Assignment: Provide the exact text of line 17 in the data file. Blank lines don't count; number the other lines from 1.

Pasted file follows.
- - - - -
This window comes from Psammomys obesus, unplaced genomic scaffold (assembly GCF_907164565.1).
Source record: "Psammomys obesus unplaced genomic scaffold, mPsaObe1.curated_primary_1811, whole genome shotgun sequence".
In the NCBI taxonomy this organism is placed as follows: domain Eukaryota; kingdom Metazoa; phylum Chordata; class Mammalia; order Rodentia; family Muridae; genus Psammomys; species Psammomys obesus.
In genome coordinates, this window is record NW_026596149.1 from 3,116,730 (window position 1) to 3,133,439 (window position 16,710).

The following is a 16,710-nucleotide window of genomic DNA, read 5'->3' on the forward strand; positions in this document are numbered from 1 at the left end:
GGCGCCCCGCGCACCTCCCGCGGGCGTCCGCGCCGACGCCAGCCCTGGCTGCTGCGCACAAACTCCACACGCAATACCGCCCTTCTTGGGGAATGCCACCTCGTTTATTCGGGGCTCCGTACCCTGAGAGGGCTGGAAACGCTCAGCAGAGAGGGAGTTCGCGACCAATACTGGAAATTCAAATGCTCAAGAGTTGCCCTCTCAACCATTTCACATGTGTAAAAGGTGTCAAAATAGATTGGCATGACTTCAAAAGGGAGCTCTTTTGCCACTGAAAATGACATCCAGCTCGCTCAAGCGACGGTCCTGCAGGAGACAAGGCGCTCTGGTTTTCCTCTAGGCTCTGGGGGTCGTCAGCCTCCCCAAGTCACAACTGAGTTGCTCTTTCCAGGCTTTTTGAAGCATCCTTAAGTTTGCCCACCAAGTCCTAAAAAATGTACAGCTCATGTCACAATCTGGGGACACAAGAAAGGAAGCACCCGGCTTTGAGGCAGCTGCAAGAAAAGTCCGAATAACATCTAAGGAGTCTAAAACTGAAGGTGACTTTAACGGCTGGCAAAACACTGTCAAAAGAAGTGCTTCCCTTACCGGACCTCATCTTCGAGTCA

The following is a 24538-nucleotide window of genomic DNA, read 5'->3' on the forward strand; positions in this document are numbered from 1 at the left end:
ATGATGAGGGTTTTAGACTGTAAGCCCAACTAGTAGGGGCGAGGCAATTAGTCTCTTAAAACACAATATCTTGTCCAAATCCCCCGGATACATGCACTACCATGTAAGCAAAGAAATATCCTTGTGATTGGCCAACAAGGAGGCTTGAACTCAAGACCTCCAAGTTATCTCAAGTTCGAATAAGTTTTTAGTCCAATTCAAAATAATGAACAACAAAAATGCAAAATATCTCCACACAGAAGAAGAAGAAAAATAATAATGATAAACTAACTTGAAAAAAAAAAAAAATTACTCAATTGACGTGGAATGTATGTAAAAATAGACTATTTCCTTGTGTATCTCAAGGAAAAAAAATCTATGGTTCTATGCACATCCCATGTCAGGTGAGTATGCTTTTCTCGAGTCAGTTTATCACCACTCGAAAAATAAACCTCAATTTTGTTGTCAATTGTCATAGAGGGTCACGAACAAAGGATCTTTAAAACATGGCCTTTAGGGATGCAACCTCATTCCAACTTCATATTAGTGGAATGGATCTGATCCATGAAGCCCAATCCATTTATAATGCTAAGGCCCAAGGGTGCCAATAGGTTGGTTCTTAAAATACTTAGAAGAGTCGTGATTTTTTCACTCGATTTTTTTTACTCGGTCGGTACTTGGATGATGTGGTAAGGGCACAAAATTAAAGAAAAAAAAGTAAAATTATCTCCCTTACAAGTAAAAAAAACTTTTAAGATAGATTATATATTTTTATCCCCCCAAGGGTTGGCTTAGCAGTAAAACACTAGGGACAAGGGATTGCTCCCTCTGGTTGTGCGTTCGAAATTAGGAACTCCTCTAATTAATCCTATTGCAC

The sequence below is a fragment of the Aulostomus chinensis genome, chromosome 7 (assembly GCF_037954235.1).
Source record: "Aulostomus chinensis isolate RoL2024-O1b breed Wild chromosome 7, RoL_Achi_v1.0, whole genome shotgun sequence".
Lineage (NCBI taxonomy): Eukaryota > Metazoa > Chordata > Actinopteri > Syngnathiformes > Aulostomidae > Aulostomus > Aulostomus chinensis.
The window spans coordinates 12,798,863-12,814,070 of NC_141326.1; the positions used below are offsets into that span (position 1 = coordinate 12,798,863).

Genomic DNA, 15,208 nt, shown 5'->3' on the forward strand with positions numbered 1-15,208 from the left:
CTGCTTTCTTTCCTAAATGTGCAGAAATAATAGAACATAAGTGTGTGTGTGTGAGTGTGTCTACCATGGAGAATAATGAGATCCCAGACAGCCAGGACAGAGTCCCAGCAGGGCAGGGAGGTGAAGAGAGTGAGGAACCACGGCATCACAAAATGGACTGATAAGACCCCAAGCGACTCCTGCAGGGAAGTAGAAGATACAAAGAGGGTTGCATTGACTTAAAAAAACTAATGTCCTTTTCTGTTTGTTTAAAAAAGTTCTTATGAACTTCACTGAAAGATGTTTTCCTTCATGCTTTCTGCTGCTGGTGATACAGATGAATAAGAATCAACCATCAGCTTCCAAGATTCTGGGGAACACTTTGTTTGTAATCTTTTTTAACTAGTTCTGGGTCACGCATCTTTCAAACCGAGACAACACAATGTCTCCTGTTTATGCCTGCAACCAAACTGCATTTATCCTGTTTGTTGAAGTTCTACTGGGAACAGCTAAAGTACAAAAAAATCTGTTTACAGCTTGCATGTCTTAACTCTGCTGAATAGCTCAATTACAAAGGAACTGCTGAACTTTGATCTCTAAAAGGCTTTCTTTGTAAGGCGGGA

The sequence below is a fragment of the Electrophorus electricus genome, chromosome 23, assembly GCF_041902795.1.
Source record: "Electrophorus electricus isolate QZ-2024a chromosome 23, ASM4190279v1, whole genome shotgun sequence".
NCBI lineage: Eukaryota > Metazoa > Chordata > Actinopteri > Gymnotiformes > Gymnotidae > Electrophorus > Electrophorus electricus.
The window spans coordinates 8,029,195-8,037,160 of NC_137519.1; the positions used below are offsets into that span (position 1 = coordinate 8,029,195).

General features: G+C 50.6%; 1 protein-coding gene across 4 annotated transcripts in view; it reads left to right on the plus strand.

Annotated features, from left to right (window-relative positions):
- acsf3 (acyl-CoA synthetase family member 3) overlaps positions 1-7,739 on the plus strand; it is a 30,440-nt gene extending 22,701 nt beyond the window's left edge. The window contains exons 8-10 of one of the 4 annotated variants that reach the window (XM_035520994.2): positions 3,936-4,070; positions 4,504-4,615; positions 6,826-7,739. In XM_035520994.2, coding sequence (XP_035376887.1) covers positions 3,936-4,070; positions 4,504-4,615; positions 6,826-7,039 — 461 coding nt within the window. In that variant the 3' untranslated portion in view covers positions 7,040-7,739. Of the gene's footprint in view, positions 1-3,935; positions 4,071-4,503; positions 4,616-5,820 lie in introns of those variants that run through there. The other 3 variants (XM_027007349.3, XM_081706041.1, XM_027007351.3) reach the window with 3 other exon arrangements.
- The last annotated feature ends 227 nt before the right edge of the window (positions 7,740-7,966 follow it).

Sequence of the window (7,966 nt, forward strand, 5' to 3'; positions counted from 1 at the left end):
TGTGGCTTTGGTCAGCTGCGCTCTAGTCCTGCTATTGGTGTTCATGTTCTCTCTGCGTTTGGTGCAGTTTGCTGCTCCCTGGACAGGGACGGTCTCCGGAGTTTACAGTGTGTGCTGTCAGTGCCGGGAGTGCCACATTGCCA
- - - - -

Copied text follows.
NCBI lineage: Eukaryota > Metazoa > Chordata > Actinopteri > Gymnotiformes > Gymnotidae > Electrophorus > Electrophorus electricus.